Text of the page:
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Before we can even begin to teach your child, certain fundamental rules need to be in place. We need to prepare the environment for you the parent and your child. This preparation is based on these key areas. 



Plan your part of the adjustment process. It can be just as heartbreaking for you, as your child, when you separate. Are you emotionally prepared? How is your child to going to react to the separation? Touch base with the Director or teachers before the actual enrollment date. Do a trial run and spend half an hour at the school, a few days before the official start date. Make contingency plans for work or other activities that you have planned if things become difficult on the first day or first few days. How will you handle this situation? Think about what foods to prepare and how it should be packaged. Talk to other parents for useful hints. 




Have you completed all documentation for your child? Physicians Reports, vaccination cards, emergency contact information and other forms must be completed. The school will not admit your child if all paper work is not completed. You could be in for a big disappointment if you turn up without having completed all your paperwork. Review all documentation with the admissions administrator before the start date. 



Get your child involved in laying out his or her clothing for the school day. Pack a favorite toy or pacifier that might give your child some comfort. Take a picture of the family to hang in the child's cubby at school. A picture can give great comfort to a child. 



How long does it take, to drive your child to school? Have you made adjustments for traffic and parking at that time? If you are working, how long does it take to get to work from the school? How long does it take you, to get to the school and pick up your child?  Prepare Your Child  Children may scream, cry or cling when you drop them off at preschool. This separation anxiety, which is quite normal, can in some cases create an extremely difficult situation for you, not to mention embarrassment. Don't be scared of this.



Do a trial run at the school, even for a few minutes. Keep calm. Don't panic. It is a natural part of your child's development and in time they will get used to it. 



Another method is to practice saying good-bye. Get one of you relatives to look after your child. This trial separation will teach your child the concept of separation from you. Play a game of hide and seek. Subconsciously this helps your child grasp the concept of leaving and coming back.


If your child is introduced to the teacher or Director of the school before the actual start date, it will give the child a familiar face to identify with. If you know one of the children at school, arrange a play date, so that your child can see and take comfort in a familiar face. 


Blanket Small Pillow (Optional) A warm jacket (Light one for summer) Lunch (100% Juice Only) Picture of Family, A Change of clothes 2 pants, 2 socks, 2 underwear Diapers & supplies (If not potty trained) Check fingernails are cut, Pack outstanding documentation.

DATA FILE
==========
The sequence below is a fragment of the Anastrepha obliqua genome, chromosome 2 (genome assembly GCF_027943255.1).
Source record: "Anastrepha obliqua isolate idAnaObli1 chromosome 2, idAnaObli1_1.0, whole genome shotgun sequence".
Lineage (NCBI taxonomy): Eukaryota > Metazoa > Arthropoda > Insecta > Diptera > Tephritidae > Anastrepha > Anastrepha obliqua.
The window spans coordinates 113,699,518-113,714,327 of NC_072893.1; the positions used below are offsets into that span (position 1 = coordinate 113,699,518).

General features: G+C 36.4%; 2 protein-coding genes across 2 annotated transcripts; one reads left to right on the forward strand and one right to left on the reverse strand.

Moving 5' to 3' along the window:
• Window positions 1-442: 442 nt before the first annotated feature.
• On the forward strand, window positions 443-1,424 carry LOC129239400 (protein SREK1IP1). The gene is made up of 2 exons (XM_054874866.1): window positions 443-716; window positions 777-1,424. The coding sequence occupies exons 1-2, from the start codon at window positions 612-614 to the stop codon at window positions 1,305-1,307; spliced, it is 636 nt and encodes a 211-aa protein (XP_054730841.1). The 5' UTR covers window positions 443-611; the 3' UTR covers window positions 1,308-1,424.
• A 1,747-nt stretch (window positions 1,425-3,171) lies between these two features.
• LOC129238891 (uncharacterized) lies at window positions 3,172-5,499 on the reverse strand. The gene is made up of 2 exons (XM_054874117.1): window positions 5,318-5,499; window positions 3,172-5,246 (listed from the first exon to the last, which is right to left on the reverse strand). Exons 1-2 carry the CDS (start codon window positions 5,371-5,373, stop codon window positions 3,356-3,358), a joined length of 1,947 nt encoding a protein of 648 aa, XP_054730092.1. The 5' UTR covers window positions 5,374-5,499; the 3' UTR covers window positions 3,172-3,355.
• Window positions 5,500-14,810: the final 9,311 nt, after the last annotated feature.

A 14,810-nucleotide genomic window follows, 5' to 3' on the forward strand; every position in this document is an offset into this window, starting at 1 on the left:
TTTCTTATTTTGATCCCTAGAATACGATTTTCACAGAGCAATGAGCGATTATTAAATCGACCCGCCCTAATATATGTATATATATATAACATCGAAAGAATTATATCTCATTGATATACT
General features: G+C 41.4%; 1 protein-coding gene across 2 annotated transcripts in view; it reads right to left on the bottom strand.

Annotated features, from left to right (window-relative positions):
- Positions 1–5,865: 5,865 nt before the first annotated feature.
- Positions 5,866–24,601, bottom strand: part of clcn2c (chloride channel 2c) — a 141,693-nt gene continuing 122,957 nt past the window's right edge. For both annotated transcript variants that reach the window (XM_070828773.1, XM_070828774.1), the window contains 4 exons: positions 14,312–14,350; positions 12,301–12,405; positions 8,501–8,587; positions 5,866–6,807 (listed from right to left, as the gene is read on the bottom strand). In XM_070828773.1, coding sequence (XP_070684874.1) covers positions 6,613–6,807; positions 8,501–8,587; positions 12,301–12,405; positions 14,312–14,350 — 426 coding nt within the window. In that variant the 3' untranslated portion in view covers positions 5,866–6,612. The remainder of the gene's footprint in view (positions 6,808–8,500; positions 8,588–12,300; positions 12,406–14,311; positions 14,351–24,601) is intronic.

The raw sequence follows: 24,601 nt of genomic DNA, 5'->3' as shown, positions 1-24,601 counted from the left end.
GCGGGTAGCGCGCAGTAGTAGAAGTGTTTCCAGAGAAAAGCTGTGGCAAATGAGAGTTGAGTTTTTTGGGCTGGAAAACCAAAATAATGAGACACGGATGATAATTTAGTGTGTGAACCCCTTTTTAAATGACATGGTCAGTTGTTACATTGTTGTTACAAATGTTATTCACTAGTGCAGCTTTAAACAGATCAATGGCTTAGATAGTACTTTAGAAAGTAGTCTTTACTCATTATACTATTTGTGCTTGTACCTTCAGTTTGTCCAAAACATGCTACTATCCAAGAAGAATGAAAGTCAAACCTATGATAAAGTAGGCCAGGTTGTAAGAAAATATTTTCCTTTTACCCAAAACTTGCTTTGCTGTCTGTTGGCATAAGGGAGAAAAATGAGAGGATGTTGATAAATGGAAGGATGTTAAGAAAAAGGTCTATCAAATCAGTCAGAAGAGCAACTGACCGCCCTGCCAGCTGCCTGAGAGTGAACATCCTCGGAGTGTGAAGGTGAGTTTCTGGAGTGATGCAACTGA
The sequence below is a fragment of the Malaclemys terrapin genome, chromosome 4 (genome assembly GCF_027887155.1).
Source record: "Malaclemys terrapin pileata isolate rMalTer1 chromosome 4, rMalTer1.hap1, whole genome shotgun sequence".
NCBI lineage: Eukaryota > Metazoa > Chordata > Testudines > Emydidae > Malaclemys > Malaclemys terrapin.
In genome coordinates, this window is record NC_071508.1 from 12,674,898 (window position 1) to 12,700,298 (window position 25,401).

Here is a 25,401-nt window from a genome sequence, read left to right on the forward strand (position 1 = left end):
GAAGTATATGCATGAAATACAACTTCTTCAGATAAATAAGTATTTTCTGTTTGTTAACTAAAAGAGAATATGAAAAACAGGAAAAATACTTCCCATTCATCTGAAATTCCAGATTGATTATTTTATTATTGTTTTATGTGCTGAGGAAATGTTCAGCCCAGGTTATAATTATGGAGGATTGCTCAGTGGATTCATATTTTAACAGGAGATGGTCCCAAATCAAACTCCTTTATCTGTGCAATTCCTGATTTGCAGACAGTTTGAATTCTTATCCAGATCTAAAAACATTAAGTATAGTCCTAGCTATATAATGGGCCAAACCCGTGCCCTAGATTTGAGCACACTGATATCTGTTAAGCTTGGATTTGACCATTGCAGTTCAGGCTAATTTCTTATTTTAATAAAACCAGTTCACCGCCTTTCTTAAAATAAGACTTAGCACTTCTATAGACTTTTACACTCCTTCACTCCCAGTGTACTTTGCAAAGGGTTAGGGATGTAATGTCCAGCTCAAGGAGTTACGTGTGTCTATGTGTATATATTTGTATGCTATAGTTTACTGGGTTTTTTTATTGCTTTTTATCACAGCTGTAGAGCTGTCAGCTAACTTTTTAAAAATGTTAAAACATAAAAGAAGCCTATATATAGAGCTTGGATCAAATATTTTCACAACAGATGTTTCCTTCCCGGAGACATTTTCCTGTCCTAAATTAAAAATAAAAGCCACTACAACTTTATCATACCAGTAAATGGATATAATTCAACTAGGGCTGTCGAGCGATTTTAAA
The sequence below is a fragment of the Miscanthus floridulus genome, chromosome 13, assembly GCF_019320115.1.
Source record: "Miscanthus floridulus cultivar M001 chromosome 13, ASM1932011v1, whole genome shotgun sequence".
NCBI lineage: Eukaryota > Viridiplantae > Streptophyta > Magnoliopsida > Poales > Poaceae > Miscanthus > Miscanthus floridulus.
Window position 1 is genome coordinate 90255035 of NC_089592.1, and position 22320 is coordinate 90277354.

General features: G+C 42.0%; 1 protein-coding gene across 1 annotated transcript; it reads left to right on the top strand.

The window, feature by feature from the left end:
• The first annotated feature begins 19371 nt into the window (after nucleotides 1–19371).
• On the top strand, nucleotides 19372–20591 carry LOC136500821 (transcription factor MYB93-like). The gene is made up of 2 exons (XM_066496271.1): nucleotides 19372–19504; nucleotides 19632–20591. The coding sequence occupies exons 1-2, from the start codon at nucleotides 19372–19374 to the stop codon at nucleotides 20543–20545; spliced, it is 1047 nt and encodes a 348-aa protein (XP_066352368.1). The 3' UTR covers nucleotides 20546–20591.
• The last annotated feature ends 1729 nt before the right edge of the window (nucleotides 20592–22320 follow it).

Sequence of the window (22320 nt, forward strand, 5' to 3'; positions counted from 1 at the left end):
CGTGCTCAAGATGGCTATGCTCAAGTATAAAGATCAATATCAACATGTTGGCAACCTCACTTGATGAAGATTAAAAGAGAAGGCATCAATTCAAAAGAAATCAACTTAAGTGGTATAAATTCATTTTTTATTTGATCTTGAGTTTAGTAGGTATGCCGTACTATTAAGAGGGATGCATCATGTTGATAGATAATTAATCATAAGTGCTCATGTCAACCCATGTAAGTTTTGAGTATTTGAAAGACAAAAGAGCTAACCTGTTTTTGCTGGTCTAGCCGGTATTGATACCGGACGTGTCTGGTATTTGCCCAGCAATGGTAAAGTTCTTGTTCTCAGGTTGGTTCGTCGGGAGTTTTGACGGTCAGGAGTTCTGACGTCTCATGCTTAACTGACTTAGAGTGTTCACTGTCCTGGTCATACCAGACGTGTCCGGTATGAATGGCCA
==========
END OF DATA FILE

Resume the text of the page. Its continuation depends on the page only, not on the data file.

Sign-In your child first on the sign in sheet posted on the notice board in the corridor. This is required by law. Place all material in the cubby marked with your child's name. Spend a few minutes with your child (no more than 5 minutes). Hand over the child to the teacher. Say a firm goodbye. Walk out without looking back even if your heart is bleeding tears. Do to show any tears or make a fuss which will make your child feel what you feel and start to cry. Trust us.  Your child will start playing and interacting with other children within 5 minutes even if they did cry at the beginning. 



Saying Good-Bye can be one of the most difficult things for your child. They cling to you, cry, scream or cause a mini riot. The trick to an effective Good-Bye is to follow some simple steps. Always say Good-bye. Do not prolong the Good-bye. Never slip out without saying Good-bye. Tell your child exactly what time they will be picked up and follow through on the timing. If you think you might get late, tell them about that possibility. Give your child a kiss, a hug or a wave when leaving. After a few days you may discover that child's crying at your leaving only lasts a few minutes. Children get used to the process very quickly. But a consistent routine is the key to your success. 



After a hard day at work, parents can often be tired and irritated. The important thing is to put aside your problems and pay attention to the needs of your child. Follow a consistent pick up schedule, especially at the beginning. Children need to know that you will be back to pick them up at the time your promised. Some children will run into your arms, give you a hug and tell you about their day. Others will see you and carry on with an activity they have been doing. Give them a few minutes. Stand back a little bit. Pick up your child's lunch box and other materials they have using and firmly indicate that you will leave within a specified time period. After you get in the car, listen to your child. Most children want to tell you about what happened in their day. Also tell them about your day, in simple terms that they can understand. Kids want to know about your day too.